Report of the Special Rapporteur on the situation of human rights defenders, A/66/203, 28 July 2011
7. In accordance with the mandate of the Special Rapporteur to integrate a gender perspective throughout her work, the present report refers to the specificities of the situation of women human rights defenders and the particular challenges they face. Women defenders are more at risk of being subjected to certain forms of violence, prejudices, exclusion, repudiation and other violations, than their male counterparts. This is often due to the fact that women defenders are perceived as challenging accepted socio-cultural norms, traditions, perceptions and stereotypes about femininity, sexual orientation and the role and status of women in society. The term “women human rights defenders” in the present report refers to women who, individually or in association with others, act to promote or protect human rights, including women’s rights. The term “women human rights defenders” can also refer to male human rights defenders working on women’s rights as well as on gender issues more generally.
II. RIGHT TO BE PROTECTED
17. In every region of the world, defenders – including women defenders and those working on women’s rights or gender issues – continue to face intimidation, threats, killings, disappearances, torture, ill-treatment, arbitrary detention, surveillance, administrative and judicial harassment and, more generally, stigmatization by both State and non-State actors. Violations faced by women defenders may take a gender-specific form, ranging from verbal abuse based on their sex, to sexual abuse and rape. Defenders also confront violations of the exercise of their rights to freedom of opinion and expression, access to information, access to funding, free movement and freedoms of association and peaceful assembly. In many countries, a climate of impunity for violations committed against defenders prevails.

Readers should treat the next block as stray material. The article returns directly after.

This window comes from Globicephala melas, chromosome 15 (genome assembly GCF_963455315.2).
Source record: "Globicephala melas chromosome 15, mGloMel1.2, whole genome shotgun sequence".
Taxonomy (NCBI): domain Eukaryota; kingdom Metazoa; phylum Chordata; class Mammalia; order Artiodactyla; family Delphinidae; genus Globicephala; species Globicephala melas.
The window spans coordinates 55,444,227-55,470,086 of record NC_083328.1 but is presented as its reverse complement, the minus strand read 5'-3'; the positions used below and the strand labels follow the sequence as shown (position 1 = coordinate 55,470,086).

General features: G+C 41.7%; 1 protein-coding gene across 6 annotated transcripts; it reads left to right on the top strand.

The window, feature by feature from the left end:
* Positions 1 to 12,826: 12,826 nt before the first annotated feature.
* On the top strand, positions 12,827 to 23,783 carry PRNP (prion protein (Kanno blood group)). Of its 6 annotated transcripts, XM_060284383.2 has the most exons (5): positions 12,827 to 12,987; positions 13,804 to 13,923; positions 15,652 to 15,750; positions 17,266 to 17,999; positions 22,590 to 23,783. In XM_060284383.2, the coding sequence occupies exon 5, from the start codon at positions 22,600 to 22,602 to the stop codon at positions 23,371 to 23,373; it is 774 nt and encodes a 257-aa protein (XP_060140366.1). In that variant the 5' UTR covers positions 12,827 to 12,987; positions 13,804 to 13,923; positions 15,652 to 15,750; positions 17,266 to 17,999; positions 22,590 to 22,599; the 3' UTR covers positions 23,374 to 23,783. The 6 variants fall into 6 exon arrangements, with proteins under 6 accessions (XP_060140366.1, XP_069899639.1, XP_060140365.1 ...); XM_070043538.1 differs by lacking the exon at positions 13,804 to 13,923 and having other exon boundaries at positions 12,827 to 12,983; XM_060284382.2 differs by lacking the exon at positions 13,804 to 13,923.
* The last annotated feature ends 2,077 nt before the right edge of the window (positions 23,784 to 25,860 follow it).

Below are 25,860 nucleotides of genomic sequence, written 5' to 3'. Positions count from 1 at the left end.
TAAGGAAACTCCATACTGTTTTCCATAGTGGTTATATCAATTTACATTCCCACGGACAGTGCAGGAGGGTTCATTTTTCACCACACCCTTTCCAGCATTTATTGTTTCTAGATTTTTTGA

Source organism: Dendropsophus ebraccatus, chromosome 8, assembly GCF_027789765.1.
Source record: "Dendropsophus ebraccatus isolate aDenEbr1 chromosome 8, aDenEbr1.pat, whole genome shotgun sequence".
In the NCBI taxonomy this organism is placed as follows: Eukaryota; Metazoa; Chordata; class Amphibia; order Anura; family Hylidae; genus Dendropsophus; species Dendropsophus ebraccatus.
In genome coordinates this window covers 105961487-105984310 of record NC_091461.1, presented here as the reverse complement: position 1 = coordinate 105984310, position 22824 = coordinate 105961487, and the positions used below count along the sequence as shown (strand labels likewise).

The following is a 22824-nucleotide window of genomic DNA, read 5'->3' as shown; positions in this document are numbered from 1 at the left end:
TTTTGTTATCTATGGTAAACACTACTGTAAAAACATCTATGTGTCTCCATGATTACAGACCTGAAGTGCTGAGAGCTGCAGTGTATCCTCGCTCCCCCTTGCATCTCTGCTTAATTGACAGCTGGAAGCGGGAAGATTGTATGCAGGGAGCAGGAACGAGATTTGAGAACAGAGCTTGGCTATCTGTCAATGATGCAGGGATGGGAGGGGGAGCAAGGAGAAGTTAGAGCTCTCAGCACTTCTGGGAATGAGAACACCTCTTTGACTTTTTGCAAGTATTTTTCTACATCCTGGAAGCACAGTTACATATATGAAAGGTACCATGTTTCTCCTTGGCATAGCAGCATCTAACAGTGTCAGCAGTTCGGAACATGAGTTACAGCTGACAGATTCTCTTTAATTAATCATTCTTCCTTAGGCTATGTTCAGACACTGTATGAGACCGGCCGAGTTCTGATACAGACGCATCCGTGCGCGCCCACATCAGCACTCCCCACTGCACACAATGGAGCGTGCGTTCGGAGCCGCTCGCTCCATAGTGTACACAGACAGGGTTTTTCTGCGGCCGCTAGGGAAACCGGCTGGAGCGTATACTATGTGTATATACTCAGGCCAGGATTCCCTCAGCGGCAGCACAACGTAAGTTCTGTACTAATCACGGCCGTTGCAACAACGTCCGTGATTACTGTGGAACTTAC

18. Specific situations impeding the work of human rights defenders and leading to a highly insecure environment include: (a) The stigmatization to which both women defenders and their male counterparts are subjected in certain contexts, including accusations of being fronts for guerrilla movements, terrorists, political extremists, separatists, or working on behalf of foreign countries or their interests. Also, women defenders often face further stigmatization by virtue of their sex or the gender-based rights they advocate
19. In addition, community leaders and faith-based groups are increasingly resorting to the stigmatization of — and attacks against — defenders working on issues such as the rights of lesbian, gay, bisexual and transgenderpersons, violence against women and domestic violence. Also, women human rights defendersworking in the area of domestic violence and other types of violence against women are often pressured by family members or threatened by the perpetrators to drop cases.
VII. RIGHT TO PROTEST